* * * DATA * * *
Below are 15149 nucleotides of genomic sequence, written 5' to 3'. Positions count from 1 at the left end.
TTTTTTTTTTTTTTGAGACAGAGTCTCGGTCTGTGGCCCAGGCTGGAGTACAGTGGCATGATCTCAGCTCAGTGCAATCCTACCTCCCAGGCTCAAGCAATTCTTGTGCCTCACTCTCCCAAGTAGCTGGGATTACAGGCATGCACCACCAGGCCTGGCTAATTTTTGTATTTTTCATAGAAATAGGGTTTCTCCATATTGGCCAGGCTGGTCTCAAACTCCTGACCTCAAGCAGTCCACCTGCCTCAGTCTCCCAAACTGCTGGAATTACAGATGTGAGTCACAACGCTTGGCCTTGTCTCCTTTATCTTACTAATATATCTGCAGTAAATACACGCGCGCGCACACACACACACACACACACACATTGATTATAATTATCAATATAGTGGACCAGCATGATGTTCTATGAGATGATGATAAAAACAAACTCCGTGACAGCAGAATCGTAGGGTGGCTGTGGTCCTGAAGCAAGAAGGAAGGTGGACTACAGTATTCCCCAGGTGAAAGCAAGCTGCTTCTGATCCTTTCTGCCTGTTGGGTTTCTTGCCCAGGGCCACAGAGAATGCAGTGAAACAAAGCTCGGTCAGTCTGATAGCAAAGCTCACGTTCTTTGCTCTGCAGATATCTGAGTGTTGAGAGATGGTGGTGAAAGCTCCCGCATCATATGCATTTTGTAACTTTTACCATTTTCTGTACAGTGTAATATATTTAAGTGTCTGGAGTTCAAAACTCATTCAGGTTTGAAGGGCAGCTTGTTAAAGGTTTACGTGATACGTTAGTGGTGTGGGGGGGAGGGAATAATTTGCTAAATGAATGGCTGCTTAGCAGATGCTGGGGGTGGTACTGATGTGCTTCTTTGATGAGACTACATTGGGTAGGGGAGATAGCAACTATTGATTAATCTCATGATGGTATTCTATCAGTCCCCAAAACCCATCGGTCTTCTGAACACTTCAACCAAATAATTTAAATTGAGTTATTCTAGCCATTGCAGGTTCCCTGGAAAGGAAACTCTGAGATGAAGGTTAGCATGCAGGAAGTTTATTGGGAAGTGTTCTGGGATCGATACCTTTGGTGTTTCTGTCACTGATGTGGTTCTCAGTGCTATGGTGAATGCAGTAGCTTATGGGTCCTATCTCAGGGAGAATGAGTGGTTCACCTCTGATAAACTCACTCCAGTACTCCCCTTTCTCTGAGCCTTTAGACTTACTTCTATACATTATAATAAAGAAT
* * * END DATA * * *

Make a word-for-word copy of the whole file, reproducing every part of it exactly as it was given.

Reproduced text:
Below are 15149 nucleotides of genomic sequence, written 5' to 3'. Positions count from 1 at the left end.
TTTTTTTTTTTTTTGAGACAGAGTCTCGGTCTGTGGCCCAGGCTGGAGTACAGTGGCATGATCTCAGCTCAGTGCAATCCTACCTCCCAGGCTCAAGCAATTCTTGTGCCTCACTCTCCCAAGTAGCTGGGATTACAGGCATGCACCACCAGGCCTGGCTAATTTTTGTATTTTTCATAGAAATAGGGTTTCTCCATATTGGCCAGGCTGGTCTCAAACTCCTGACCTCAAGCAGTCCACCTGCCTCAGTCTCCCAAACTGCTGGAATTACAGATGTGAGTCACAACGCTTGGCCTTGTCTCCTTTATCTTACTAATATATCTGCAGTAAATACACGCGCGCGCACACACACACACACACACACACATTGATTATAATTATCAATATAGTGGACCAGCATGATGTTCTATGAGATGATGATAAAAACAAACTCCGTGACAGCAGAATCGTAGGGTGGCTGTGGTCCTGAAGCAAGAAGGAAGGTGGACTACAGTATTCCCCAGGTGAAAGCAAGCTGCTTCTGATCCTTTCTGCCTGTTGGGTTTCTTGCCCAGGGCCACAGAGAATGCAGTGAAACAAAGCTCGGTCAGTCTGATAGCAAAGCTCACGTTCTTTGCTCTGCAGATATCTGAGTGTTGAGAGATGGTGGTGAAAGCTCCCGCATCATATGCATTTTGTAACTTTTACCATTTTCTGTACAGTGTAATATATTTAAGTGTCTGGAGTTCAAAACTCATTCAGGTTTGAAGGGCAGCTTGTTAAAGGTTTACGTGATACGTTAGTGGTGTGGGGGGGAGGGAATAATTTGCTAAATGAATGGCTGCTTAGCAGATGCTGGGGGTGGTACTGATGTGCTTCTTTGATGAGACTACATTGGGTAGGGGAGATAGCAACTATTGATTAATCTCATGATGGTATTCTATCAGTCCCCAAAACCCATCGGTCTTCTGAACACTTCAACCAAATAATTTAAATTGAGTTATTCTAGCCATTGCAGGTTCCCTGGAAAGGAAACTCTGAGATGAAGGTTAGCATGCAGGAAGTTTATTGGGAAGTGTTCTGGGATCGATACCTTTGGTGTTTCTGTCACTGATGTGGTTCTCAGTGCTATGGTGAATGCAGTAGCTTATGGGTCCTATCTCAGGGAGAATGAGTGGTTCACCTCTGATAAACTCACTCCAGTACTCCCCTTTCTCTGAGCCTTTAGACTTACTTCTATACATTATAATAAAGAAT